My Writing Process for 162.597M+ Impressions On LinkedIn.
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Over the last 4 years, I’ve used LinkedIn to generate over 162M+ impressions that power my consulting, product, subscription, and sponsorship revenue streams.
Often, people will ask me for a tip to stand out in the crowd, grow their audience, or write content that people actually read.
I use over 10 different processes for writing daily content, but today I'm going to share one helpful way that I think about creating content quickly and easily.
Step One: Write The "Meat" of the content
The first thing I do is create "the meat" of the content. This is where you’re teaching, showing, or suggesting something.
It's the information the reader is looking to consume and that you're attempting to convey.
In this example, I am trying to teach the reader how I built my online course business.
With that information in mind, I started creating this content by writing out 2 learnings and 1 piece of advice that I felt was important to share:
People might find these suggestions helpful. But they’ll never see them if they don’t stop to read the content.
It’s time to break patterns.
Step Two: Write The "Trailer"
The next part of the content I create is the "trailer."
The trailer has 2 jobs:
- Break the scroll pattern with the first line.
- Make each line intriguing enough to get the reader to the next one.
Here's the trailer for this particular piece of content:
Part of writing a good first line is knowing your audience. What do they care about?
I know my audience cares about learning how to produce and sell digital products online. The first line is short, consumable, and uses a big revenue number to get their attention when scrolling.
The second line provides context and helps support that this isn't some "get rich quick" post. It's about a process that will take time.
If they are curious about that process, their eyes move to the third line of the trailer, the hook line:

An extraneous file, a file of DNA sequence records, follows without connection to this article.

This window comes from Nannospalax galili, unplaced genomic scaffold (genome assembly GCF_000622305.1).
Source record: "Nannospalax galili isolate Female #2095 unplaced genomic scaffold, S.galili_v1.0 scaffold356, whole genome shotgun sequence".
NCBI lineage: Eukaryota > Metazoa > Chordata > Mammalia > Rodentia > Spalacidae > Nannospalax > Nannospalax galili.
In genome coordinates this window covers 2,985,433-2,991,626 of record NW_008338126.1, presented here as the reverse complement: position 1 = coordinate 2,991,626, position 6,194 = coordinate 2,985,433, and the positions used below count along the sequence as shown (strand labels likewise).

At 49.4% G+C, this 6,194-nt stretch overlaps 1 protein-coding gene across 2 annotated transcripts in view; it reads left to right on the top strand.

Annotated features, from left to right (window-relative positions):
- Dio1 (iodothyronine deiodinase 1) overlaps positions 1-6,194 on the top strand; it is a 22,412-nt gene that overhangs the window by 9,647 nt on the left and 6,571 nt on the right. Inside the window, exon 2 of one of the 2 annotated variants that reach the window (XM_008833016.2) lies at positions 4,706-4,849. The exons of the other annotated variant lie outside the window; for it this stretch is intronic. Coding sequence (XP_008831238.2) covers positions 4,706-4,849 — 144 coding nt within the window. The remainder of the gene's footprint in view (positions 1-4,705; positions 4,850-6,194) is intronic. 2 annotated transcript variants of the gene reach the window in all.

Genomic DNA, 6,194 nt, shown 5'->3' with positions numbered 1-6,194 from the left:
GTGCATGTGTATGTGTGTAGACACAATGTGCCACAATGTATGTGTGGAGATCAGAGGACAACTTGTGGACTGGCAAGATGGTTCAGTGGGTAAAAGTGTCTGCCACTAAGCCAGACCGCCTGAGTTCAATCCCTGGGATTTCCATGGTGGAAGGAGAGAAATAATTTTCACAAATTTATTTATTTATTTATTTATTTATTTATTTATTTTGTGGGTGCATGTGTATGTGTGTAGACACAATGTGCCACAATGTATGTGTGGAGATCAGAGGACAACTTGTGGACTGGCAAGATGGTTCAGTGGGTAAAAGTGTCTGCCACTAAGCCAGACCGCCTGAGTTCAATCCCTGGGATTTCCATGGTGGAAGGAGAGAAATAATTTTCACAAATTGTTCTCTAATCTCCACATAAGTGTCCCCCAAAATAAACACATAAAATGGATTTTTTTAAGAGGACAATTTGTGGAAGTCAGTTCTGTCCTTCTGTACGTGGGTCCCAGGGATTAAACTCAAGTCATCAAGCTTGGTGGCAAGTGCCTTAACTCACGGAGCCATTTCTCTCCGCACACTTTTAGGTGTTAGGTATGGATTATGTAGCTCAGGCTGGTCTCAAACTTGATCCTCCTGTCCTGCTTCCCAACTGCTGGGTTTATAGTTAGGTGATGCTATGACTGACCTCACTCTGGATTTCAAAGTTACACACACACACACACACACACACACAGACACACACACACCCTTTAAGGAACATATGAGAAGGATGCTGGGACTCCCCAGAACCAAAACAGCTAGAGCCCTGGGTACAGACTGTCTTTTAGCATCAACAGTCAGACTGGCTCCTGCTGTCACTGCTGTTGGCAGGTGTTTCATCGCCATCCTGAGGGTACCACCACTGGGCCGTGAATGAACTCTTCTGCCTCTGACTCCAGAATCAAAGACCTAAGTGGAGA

“Here are 2 big learnings and some advice:”
The hook line is the last line before the “…see more” button on the LinkedIn feed:
It’s where readers commit to reading more or continuing their scroll.
It absolutely must be intriguing. I create intrigue by promising that they are going to learn a few things related to the $1.5M in course sales.
If they click "see more", the trailer has done its job and they are onto the "meat".
Step Three: Write The Summary And The CTC
It’s time to wrap the content.
My goal in the ending is to give the reader the entire piece of content packaged up nicely in a few sentences. Think of it as the summary of the content, that I simply label as "TL;DR" (too long, didn't read).
I do this because I don't want the reader to have to scroll back up and reread the whole piece of content before participating in the comments section.
After the TL;DR, I use a CTC (call-to-conversation) which increases the likelihood that the reader will leave a comment and give the post more traction.
You can do this in several different ways:
- Ask them a question
- Ask for a contrarian take
- Offer to answer their questions
The TL;DR + CTC helps them quickly review the important information in the post and start participating in the comments immediately.
Here's how I finished this piece of content:
Because I hooked them in, gave them the information, and made it easy to participate, this post was seen 232,471 times, for 2,161 interactions and 461 comments.
This is in line with a typical post for me each day.
- Step 1: Start with the information. What are you teaching or suggesting?
- Step 2: Create your trailer. Does each line get the reader to the next? Is the hook compelling?
- Step 3: Make it easy to engage. Leave them with a short summary and CTC.
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